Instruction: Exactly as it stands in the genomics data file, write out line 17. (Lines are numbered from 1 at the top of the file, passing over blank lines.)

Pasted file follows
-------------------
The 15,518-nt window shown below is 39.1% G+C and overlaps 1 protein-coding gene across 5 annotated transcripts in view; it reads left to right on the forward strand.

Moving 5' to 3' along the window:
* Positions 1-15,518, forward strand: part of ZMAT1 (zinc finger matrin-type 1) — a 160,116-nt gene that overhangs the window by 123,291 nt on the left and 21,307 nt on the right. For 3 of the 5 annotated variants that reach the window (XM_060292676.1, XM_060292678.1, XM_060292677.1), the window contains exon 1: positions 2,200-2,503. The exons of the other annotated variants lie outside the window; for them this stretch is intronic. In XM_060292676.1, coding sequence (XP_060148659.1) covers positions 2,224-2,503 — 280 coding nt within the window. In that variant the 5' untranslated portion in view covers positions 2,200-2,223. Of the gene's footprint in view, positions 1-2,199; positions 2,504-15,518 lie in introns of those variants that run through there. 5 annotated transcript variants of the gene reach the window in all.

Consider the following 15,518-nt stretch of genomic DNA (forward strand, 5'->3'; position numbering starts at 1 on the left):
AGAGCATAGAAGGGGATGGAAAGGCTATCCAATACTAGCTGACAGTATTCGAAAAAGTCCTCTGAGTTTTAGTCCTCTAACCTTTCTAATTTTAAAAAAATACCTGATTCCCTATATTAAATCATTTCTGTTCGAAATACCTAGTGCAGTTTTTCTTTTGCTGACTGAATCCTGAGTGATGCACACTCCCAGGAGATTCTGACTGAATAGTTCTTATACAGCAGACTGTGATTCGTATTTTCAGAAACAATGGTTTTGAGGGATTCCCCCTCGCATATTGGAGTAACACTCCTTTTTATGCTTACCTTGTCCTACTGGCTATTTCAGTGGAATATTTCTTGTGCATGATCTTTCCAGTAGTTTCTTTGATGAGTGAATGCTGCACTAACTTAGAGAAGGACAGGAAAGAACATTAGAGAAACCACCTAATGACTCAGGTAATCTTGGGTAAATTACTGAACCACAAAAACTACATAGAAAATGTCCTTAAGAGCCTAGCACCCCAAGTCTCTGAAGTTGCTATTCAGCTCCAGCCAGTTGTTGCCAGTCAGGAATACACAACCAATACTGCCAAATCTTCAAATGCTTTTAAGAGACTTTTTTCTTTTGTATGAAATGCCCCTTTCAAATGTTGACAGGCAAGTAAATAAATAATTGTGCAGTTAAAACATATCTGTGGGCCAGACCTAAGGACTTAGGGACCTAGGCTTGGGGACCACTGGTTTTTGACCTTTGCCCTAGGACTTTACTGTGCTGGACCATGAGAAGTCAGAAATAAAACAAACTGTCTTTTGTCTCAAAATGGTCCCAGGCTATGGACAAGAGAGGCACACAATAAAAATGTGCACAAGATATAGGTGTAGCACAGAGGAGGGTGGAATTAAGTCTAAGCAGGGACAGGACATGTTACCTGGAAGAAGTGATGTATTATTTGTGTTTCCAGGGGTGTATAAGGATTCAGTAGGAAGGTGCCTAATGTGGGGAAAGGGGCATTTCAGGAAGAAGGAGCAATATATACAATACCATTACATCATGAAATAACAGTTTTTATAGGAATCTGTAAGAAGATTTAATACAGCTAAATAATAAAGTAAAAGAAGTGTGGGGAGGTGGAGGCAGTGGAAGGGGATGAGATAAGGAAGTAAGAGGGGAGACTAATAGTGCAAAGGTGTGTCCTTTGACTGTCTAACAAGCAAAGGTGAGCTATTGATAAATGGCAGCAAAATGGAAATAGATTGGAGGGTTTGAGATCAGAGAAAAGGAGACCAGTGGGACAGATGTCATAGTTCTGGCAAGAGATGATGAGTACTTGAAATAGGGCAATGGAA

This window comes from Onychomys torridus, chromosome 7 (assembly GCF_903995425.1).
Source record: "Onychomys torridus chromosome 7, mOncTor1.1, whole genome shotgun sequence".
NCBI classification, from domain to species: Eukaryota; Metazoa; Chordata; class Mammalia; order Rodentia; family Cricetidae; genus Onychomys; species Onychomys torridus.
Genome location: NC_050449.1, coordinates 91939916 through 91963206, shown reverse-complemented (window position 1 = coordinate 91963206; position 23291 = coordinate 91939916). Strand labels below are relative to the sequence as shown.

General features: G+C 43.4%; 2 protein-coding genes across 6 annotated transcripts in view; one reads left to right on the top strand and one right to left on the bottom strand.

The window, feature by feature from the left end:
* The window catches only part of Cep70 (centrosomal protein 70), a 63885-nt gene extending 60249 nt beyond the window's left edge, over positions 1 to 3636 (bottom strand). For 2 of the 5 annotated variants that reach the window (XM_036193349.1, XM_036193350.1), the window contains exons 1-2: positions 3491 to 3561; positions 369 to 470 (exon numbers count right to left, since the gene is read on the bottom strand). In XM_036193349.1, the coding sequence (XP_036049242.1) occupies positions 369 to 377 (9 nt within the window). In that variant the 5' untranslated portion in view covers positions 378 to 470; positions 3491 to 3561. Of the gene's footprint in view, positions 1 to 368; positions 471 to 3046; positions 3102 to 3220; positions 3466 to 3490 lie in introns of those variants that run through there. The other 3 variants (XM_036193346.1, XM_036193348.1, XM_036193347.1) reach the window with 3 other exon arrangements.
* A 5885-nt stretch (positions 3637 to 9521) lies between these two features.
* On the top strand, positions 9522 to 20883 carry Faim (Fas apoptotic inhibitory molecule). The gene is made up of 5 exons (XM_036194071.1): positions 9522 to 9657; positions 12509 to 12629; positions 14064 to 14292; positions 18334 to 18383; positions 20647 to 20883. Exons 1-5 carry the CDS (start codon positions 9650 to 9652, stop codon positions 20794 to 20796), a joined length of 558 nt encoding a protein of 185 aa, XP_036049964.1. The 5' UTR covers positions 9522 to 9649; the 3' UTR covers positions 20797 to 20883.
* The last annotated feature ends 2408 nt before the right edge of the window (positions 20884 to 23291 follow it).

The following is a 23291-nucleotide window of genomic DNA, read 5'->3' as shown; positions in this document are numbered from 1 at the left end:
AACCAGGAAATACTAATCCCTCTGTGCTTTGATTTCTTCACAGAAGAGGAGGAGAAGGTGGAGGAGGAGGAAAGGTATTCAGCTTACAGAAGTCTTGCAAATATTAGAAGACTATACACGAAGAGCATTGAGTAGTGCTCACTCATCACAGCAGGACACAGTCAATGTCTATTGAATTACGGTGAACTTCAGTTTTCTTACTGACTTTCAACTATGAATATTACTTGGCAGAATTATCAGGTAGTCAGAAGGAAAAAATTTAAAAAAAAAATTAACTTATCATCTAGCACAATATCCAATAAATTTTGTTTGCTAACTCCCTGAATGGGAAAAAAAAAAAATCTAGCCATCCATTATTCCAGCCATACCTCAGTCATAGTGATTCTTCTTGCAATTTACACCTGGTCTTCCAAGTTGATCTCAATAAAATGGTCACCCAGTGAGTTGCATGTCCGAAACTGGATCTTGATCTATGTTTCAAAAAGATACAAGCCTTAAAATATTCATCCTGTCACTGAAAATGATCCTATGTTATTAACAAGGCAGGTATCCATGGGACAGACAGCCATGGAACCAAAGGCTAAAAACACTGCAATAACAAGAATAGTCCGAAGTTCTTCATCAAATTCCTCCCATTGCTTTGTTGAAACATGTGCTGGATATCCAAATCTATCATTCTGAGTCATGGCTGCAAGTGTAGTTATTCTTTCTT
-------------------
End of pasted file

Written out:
AACCAGGAAATACTAATCCCTCTGTGCTTTGATTTCTTCACAGAAGAGGAGGAGAAGGTGGAGGAGGAGGAAAGGTATTCAGCTTACAGAAGTCTTGCAAATATTAGAAGACTATACACGAAGAGCATTGAGTAGTGCTCACTCATCACAGCAGGACACAGTCAATGTCTATTGAATTACGGTGAACTTCAGTTTTCTTACTGACTTTCAACTATGAATATTACTTGGCAGAATTATCAGGTAGTCAGAAGGAAAAAATTTAAAAAAAAAATTAACTTATCATCTAGCACAATATCCAATAAATTTTGTTTGCTAACTCCCTGAATGGGAAAAAAAAAAAATCTAGCCATCCATTATTCCAGCCATACCTCAGTCATAGTGATTCTTCTTGCAATTTACACCTGGTCTTCCAAGTTGATCTCAATAAAATGGTCACCCAGTGAGTTGCATGTCCGAAACTGGATCTTGATCTATGTTTCAAAAAGATACAAGCCTTAAAATATTCATCCTGTCACTGAAAATGATCCTATGTTATTAACAAGGCAGGTATCCATGGGACAGACAGCCATGGAACCAAAGGCTAAAAACACTGCAATAACAAGAATAGTCCGAAGTTCTTCATCAAATTCCTCCCATTGCTTTGTTGAAACATGTGCTGGATATCCAAATCTATCATTCTGAGTCATGGCTGCAAGTGTAGTTATTCTTTCTT